Business Ink Success Is Not Guaranteed

Zac Butcher
 Aug 26, 2014

At InfoTrends we have been cautiously bullish about the potential of business inkjet technology for a number of years. Given the market potential we have conducted a good deal of research and project work in this area. This work has resulted in a number of findings and naturally it has raised further questions. We are about to embark on the next phase of business ink research and I wanted to share some of our current thinking and set the scene for what we are doing next.

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HP’s enterprise ink series: positioning & key features

Christine Dunne Dunne
 Apr 14, 2014

HP is targeting its new page-wide business inkjet series towards the “enterprise,” which the company defines as “large” organizations with solutions needs around manageability, security, extensibility, etc. In addition, HP suggests the devices are intended for groups of 5 to 15 users who print up to 6,000 pages per month.

Positioning of new HP Officejet Enterprise X series

The new Officejet Enterprise X line incorporates features and functionality that go beyond the capabilities of the Officejet Pro X series, including more robust scanning, embedded OCR, a pull-out keyboard, a larger touchscreen, customizable job shortcuts, full solutions capability, and a secure hard disk. It is clear these features were included with the needs of larger businesses in mind.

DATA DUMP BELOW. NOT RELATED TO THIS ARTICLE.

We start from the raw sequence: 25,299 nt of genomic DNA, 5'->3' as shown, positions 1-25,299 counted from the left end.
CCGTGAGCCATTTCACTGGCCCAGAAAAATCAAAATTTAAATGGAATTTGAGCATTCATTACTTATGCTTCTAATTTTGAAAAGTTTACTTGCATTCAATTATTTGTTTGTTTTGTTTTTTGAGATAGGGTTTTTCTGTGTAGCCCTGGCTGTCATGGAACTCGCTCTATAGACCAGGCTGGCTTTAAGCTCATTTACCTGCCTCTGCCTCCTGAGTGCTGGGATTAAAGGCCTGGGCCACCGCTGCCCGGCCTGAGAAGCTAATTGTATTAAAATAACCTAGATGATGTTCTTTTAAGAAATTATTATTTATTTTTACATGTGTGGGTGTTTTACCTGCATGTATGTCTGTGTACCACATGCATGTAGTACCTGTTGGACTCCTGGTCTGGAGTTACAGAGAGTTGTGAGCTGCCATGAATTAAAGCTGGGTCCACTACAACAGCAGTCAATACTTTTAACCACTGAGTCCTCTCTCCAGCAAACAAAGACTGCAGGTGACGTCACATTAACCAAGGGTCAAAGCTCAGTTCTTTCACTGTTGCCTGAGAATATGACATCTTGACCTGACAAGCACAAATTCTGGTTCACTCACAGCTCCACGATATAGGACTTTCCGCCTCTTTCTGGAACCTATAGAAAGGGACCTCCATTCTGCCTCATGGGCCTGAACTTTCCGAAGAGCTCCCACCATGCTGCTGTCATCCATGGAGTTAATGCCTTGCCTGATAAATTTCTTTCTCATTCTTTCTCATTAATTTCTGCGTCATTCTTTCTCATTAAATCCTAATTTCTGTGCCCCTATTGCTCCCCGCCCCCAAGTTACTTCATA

However, the positioning of these devices as “enterprise” is likely something that is going to prove subjective, especially as the definition of “enterprise” often varies from one vendor to another. Read more »

The Mopria Alliance: Simplifying Print for Mobile Users

Zac Butcher
 Sep 30, 2013

Mopria LogoOn September 24th the Mopria Alliance was announced by founding members Canon, HP, Samsung and Xerox. With the express purpose of driving simple mobile printing this is a move that many involved in the industry will welcome.  Whilst I have been calling for simplification and standardisation for some time, the reality is that a collaboration of this nature requires a great deal of work in the background.  After spending some time on the Mopria Alliance website I was pleasantly surprised by the substance already in place.  For anyone interested there is a detailed FAQ section, a YouTube video and a knowledge centre with plenty of content.  There is also an open house scheduled for prospective alliance members on October 17-18.

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Document Industry Financial Performance Reflects Real Cost of MPS

Zac Butcher
 Mar 28, 2013

At the end of Q1 each year we review the performance of the main players in the document imaging industry. Unfortunately not all vendors provide clear and transparent financial information for their document business so a few companies are always excluded. The table below shows the operating profits of 10 vendors’ imaging and printing divisions over the last three years. All information has been extracted from publicly available sources and converted to a calendar year view to provide a like-for-like comparison. Therefore, the figures may not correspond exactly with vendor quoted numbers for their own financial years.*